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Lactation Physiology Module

Childbirth International’s certification programs (Birth Doula, Postpartum Doula, Childbirth Educator, and Lactation Counselor) include four modules: Communication Skills; Physiology; Professional Skills; and Business of Birth. Each module has a number of units or topics relevant to your work as a birth and lactation professional. Within a unit, you’ll read the course materials, complete self-guided reflective and critical thinking activities, and view external readings and videos. There may also be additional discussion forums, assignments, quick quizzes, and tests, which are required if you choose to complete the certification requirements.

The Lactation Physiology module covers the knowledge that you need to work as a Certified Lactation Counselor.

Topics in Lactation Physiology

In this module, you will learn about the physiology of lactation, how lactation is established and maintained, addressing challenges the Lactation Counselor may come across, feeding preterm infants, toxicology related to lactation, equipment to support your role as a lactation counselor, and moving beyond lactation. The topics covered in the lactation physiology module include:

  • physiology of lactation
  • positioning & latching
  • establishing lactation
  • addressing lactation problems
  • lactation problems related to infant anatomy
  • illness in the breast/chestfeeding parent
  • feeding the preterm infant
  • feeding in special circumstances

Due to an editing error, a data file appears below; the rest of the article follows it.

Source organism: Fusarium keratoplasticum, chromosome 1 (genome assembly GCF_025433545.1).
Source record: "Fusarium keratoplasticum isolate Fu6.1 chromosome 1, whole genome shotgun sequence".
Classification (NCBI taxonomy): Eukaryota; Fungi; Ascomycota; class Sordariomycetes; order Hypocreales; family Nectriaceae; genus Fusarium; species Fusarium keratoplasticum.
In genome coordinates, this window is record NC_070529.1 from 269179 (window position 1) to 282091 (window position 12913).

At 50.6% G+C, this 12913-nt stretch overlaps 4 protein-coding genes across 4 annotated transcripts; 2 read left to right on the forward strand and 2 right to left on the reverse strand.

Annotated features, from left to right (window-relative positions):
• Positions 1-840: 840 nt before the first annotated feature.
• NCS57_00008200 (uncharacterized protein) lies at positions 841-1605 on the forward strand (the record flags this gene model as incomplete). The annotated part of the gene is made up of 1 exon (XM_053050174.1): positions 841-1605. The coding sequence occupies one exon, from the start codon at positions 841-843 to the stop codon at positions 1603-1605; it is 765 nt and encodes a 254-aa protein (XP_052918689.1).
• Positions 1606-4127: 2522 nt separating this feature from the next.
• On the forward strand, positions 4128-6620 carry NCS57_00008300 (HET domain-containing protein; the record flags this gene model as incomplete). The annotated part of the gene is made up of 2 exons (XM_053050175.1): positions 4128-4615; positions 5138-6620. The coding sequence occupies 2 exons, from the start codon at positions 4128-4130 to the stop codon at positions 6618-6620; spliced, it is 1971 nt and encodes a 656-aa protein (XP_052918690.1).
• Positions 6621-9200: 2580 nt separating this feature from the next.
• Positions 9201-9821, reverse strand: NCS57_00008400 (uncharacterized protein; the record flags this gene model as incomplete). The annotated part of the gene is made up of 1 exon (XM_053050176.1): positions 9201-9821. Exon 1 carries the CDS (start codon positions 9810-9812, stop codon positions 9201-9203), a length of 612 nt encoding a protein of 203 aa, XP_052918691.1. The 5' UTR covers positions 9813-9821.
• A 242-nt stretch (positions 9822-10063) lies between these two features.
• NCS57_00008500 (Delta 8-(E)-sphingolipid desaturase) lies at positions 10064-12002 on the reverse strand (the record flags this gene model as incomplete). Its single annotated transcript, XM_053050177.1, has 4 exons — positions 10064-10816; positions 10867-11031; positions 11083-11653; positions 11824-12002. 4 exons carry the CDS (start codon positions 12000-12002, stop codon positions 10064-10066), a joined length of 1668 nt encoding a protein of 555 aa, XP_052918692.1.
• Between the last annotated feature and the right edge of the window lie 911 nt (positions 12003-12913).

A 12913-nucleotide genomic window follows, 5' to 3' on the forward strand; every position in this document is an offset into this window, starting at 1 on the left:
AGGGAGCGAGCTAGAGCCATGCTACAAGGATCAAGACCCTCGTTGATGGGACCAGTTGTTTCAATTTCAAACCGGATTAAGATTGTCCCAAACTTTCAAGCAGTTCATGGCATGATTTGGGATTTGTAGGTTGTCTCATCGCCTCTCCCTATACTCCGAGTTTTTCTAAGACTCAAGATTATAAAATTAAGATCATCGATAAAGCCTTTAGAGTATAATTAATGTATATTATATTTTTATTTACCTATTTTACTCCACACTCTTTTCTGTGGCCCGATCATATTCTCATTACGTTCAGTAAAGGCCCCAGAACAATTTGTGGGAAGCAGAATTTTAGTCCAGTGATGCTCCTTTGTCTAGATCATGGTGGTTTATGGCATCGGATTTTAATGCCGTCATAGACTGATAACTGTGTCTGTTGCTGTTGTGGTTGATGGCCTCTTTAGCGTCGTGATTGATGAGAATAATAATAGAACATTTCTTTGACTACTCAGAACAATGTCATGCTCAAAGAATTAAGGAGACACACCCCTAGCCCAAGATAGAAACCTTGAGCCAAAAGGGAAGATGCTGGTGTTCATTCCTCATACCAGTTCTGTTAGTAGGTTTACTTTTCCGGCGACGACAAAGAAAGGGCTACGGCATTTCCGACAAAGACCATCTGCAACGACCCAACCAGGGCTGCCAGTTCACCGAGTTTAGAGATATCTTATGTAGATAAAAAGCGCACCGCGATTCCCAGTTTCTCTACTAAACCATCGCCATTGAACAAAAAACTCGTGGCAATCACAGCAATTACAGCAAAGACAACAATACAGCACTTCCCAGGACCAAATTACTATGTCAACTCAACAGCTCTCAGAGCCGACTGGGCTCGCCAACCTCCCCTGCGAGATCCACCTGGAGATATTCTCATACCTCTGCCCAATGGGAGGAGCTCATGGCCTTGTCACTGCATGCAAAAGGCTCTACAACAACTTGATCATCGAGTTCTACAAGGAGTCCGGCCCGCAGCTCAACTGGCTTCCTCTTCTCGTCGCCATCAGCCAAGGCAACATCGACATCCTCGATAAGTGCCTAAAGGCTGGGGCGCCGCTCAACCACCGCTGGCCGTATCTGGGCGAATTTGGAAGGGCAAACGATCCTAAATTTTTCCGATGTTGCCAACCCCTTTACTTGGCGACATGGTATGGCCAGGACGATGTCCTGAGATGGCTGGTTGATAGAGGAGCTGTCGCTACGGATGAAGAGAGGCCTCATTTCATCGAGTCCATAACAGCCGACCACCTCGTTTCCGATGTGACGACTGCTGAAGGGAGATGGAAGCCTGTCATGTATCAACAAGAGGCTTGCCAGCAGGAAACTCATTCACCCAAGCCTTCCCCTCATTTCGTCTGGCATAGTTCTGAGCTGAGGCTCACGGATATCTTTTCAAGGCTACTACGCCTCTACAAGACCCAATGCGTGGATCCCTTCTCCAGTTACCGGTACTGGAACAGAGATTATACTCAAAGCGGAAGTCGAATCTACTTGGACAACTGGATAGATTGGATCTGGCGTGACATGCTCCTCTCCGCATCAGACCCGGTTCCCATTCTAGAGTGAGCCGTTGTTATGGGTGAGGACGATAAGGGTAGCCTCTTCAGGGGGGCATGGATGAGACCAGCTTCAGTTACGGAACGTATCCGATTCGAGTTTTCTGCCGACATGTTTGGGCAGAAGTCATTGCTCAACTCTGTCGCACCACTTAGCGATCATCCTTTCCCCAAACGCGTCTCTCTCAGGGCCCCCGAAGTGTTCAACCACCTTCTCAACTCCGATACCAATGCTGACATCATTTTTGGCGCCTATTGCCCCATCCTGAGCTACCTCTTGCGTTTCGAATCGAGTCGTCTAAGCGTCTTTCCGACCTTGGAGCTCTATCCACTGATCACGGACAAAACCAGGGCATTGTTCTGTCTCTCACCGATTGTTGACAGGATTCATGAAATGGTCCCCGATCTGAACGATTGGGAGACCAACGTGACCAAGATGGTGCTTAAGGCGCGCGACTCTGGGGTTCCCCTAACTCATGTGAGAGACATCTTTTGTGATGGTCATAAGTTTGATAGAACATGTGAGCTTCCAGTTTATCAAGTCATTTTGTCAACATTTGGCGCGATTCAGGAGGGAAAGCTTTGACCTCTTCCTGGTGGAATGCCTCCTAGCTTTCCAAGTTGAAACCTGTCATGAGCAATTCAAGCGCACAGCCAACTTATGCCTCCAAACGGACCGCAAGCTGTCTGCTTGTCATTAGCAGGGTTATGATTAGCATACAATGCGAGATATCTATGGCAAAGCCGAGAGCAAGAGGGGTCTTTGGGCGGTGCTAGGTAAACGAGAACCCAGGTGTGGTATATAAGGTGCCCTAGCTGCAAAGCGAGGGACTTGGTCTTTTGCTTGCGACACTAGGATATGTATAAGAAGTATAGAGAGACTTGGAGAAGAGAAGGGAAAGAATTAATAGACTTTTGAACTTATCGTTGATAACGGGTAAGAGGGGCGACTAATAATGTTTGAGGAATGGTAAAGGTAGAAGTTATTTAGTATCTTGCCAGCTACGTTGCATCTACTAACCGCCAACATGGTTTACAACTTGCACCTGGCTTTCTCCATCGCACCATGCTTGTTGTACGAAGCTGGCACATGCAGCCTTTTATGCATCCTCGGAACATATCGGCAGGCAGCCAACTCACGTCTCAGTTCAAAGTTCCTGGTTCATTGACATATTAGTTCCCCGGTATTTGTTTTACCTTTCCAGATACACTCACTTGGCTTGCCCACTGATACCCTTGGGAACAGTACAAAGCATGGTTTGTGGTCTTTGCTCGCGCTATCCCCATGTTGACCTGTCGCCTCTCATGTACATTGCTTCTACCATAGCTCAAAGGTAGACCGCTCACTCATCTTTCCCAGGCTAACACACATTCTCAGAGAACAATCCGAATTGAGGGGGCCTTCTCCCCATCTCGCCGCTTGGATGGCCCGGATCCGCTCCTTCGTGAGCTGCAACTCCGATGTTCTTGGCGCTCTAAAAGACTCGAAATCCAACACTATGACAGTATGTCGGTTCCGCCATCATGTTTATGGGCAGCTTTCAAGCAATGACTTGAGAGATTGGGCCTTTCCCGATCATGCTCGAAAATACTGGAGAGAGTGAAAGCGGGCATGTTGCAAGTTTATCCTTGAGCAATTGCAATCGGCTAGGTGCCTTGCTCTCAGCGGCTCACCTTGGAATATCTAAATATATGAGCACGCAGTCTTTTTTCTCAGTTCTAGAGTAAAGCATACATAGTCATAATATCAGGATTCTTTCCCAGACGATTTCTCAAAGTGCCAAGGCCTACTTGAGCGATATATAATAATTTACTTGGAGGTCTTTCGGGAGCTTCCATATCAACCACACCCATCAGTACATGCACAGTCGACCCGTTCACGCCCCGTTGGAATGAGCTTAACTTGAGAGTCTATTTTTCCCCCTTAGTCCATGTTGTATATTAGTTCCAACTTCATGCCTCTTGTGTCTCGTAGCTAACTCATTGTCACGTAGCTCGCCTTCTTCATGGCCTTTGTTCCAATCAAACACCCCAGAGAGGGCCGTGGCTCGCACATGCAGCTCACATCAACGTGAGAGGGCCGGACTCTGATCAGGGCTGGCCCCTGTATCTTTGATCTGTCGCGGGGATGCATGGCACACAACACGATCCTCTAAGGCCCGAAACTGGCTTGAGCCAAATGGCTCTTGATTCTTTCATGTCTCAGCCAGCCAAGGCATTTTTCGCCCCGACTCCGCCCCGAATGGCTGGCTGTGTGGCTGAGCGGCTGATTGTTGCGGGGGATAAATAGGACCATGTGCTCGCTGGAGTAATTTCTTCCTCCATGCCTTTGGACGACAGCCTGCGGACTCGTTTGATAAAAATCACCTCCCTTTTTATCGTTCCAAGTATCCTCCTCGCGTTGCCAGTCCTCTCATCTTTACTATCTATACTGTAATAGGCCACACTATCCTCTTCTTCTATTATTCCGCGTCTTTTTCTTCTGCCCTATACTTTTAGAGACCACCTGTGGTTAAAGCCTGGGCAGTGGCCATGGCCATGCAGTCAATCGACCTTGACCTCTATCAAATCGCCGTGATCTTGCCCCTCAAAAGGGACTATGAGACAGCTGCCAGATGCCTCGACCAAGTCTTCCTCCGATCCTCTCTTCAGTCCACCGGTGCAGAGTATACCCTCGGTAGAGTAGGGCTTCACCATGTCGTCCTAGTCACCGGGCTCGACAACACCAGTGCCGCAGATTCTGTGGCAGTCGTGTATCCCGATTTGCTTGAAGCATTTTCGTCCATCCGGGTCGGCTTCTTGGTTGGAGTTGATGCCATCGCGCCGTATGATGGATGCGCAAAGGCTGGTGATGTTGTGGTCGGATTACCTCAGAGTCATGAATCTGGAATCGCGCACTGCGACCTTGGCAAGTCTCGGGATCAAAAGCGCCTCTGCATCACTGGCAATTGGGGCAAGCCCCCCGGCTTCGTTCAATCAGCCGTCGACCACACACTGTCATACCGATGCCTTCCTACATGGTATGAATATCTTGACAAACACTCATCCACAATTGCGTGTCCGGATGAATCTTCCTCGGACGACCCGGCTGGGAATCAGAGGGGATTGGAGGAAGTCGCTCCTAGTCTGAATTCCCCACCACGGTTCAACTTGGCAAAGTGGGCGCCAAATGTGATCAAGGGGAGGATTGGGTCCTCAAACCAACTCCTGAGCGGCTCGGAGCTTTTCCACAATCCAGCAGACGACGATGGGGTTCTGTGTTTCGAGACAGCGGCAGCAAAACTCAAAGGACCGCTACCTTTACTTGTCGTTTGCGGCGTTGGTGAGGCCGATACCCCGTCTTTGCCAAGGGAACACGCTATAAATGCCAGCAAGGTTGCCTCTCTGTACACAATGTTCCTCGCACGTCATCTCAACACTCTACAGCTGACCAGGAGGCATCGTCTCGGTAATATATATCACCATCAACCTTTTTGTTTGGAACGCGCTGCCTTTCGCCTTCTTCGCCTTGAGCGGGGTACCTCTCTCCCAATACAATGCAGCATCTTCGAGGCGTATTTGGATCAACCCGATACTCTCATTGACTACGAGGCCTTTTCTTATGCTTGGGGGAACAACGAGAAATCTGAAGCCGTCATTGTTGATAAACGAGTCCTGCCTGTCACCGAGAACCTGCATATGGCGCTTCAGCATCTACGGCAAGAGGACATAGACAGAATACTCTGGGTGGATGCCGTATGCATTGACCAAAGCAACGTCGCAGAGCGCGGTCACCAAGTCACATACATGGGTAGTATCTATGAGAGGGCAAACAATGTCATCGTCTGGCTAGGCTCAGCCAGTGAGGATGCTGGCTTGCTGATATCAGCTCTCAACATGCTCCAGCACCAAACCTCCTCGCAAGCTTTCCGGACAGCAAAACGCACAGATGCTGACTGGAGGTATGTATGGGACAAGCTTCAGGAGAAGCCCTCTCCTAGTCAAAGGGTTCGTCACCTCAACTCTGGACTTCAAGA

• drugs & toxins
  • beyond lactation
  • equipment & supplies

An explanation for each unit within the Lactation Physiology module can be found below, together with a table outlining the competencies you will build in each unit.

Physiology of Lactation

Understanding the normal process of lactation is a fundamental requirement for a Lactation Counselor. A solid grounding in what is “normal” and how lactation works at a detailed level enables the counselor to recognize when things are not going right, and, more importantly, why. In this unit, you’ll gain a deeper understanding of how the human body makes milk to provide nutrition for infants.

Certification activities in this unit

  • 21 multiple-choice questions in an open-book exam
Essential KnowledgeContextual UnderstandingAttitudes and Behaviors
  • Briefly describe breast/chest development in humans
  • Describe the anatomical features (related to lactation) of the breast/chest in detail
  • Describe five nipple variations
  • Describe less common nipple variations and their impact on breast/chestfeeding
  • Explain each of the stages of breast/chest development and growth
  • Describe variations in breast/chest shape and their impact on breast/chestfeeding
  • Identify six types of breast/chest surgery that can impact lactation
  • Name the different incisions used in breast/chest surgery
  • Examine anatomical differences in the breast/chest that can affect lactation
  • Examine face, mouth, and pharynx abnormalities that can affect sucking
  • Examine abnormalities of the nervous or muscular systems that can affect sucking
  • Examine the potential lactation problems that can arise from breast/chest surgery
  • Explore the controversies related to a diagnosis of tongue tie
  • Examine how hypoplasia can affect lactation
  • Assess a person’s breasts/chest and document the anatomical features
  • Provide information on interventions that affect anatomical features of breast/chestfeeding

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Positioning & Latching

Positioning and latching form the physical framework for the act of breast/chestfeeding. Effective positioning and latching ensure the baby is getting enough milk and avoids the most common causes of pain.

Certification activities in this unit